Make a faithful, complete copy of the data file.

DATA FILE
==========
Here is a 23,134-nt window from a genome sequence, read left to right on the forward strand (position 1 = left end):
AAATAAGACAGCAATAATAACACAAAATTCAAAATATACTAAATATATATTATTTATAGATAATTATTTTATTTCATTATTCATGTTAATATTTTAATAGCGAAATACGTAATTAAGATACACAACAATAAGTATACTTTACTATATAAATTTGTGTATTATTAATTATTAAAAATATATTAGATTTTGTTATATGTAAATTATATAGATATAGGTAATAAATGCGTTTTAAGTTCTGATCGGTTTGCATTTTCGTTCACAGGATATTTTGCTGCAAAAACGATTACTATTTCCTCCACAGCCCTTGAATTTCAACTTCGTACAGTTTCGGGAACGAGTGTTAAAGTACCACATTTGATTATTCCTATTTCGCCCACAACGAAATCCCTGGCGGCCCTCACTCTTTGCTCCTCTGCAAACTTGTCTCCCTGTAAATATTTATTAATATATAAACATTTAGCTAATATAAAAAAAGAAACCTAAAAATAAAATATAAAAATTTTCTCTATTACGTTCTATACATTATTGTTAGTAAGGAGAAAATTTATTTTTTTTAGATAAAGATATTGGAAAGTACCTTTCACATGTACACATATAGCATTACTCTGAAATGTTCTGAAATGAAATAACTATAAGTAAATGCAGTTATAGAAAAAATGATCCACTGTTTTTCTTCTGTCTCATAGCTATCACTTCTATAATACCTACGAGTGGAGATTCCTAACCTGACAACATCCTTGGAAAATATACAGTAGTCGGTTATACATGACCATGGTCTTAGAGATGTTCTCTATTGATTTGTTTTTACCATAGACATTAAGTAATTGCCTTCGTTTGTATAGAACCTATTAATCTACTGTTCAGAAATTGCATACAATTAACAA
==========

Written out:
Here is a 23,134-nt window from a genome sequence, read left to right on the forward strand (position 1 = left end):
AAATAAGACAGCAATAATAACACAAAATTCAAAATATACTAAATATATATTATTTATAGATAATTATTTTATTTCATTATTCATGTTAATATTTTAATAGCGAAATACGTAATTAAGATACACAACAATAAGTATACTTTACTATATAAATTTGTGTATTATTAATTATTAAAAATATATTAGATTTTGTTATATGTAAATTATATAGATATAGGTAATAAATGCGTTTTAAGTTCTGATCGGTTTGCATTTTCGTTCACAGGATATTTTGCTGCAAAAACGATTACTATTTCCTCCACAGCCCTTGAATTTCAACTTCGTACAGTTTCGGGAACGAGTGTTAAAGTACCACATTTGATTATTCCTATTTCGCCCACAACGAAATCCCTGGCGGCCCTCACTCTTTGCTCCTCTGCAAACTTGTCTCCCTGTAAATATTTATTAATATATAAACATTTAGCTAATATAAAAAAAGAAACCTAAAAATAAAATATAAAAATTTTCTCTATTACGTTCTATACATTATTGTTAGTAAGGAGAAAATTTATTTTTTTTAGATAAAGATATTGGAAAGTACCTTTCACATGTACACATATAGCATTACTCTGAAATGTTCTGAAATGAAATAACTATAAGTAAATGCAGTTATAGAAAAAATGATCCACTGTTTTTCTTCTGTCTCATAGCTATCACTTCTATAATACCTACGAGTGGAGATTCCTAACCTGACAACATCCTTGGAAAATATACAGTAGTCGGTTATACATGACCATGGTCTTAGAGATGTTCTCTATTGATTTGTTTTTACCATAGACATTAAGTAATTGCCTTCGTTTGTATAGAACCTATTAATCTACTGTTCAGAAATTGCATACAATTAACAA